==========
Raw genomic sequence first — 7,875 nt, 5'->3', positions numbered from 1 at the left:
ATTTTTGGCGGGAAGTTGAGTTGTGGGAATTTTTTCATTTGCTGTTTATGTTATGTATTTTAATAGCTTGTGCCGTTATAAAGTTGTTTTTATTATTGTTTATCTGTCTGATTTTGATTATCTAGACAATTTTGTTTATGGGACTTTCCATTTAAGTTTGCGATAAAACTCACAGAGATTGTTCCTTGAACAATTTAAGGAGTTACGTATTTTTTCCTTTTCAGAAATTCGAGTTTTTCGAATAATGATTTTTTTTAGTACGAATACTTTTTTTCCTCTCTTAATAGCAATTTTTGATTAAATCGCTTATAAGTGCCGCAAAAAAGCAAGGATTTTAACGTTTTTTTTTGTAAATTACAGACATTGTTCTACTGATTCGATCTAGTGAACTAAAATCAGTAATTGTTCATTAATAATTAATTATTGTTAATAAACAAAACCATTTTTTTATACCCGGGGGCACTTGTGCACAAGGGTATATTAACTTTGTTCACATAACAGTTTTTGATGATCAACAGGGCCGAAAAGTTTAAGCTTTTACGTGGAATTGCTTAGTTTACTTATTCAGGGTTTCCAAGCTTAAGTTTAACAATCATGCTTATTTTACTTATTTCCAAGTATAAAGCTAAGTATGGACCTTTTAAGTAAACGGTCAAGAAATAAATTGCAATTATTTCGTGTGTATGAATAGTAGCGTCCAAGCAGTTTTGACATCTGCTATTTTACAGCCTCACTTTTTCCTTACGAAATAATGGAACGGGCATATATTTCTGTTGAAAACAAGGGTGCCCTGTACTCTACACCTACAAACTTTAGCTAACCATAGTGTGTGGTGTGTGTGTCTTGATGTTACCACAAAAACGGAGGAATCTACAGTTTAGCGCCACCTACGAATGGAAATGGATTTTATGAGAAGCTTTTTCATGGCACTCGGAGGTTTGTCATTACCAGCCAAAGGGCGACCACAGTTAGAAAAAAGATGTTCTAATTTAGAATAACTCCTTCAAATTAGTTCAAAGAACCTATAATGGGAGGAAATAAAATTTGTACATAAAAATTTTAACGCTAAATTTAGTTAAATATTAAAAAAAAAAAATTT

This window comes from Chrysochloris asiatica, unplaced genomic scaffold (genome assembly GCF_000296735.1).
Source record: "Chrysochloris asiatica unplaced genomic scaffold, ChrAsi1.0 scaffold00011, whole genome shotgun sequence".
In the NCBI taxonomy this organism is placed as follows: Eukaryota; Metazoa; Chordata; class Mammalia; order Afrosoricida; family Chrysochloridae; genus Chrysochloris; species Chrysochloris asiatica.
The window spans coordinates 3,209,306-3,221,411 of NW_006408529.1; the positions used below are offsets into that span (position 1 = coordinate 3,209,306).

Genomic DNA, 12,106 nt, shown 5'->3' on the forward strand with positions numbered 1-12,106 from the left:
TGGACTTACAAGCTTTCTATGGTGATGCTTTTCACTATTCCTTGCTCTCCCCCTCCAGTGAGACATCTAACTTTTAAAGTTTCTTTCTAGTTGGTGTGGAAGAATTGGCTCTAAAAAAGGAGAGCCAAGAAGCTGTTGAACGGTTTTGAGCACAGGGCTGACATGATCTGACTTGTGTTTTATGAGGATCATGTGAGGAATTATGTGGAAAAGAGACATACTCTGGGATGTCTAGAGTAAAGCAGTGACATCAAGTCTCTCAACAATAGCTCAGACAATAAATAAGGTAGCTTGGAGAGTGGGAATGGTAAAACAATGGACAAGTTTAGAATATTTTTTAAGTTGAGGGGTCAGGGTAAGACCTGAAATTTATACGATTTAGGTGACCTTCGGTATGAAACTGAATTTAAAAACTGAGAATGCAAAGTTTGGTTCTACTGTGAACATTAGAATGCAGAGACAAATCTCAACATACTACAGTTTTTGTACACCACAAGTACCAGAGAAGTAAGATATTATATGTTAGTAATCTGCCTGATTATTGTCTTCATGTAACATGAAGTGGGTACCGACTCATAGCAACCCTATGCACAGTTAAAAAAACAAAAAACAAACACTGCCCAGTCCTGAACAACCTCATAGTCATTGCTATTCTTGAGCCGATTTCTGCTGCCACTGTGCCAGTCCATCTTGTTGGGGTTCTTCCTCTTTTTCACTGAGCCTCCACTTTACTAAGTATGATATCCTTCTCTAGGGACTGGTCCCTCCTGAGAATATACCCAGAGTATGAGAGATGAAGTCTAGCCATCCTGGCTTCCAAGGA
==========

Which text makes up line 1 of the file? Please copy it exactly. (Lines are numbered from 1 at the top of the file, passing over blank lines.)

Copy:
Raw genomic sequence first — 7,875 nt, 5'->3', positions numbered from 1 at the left: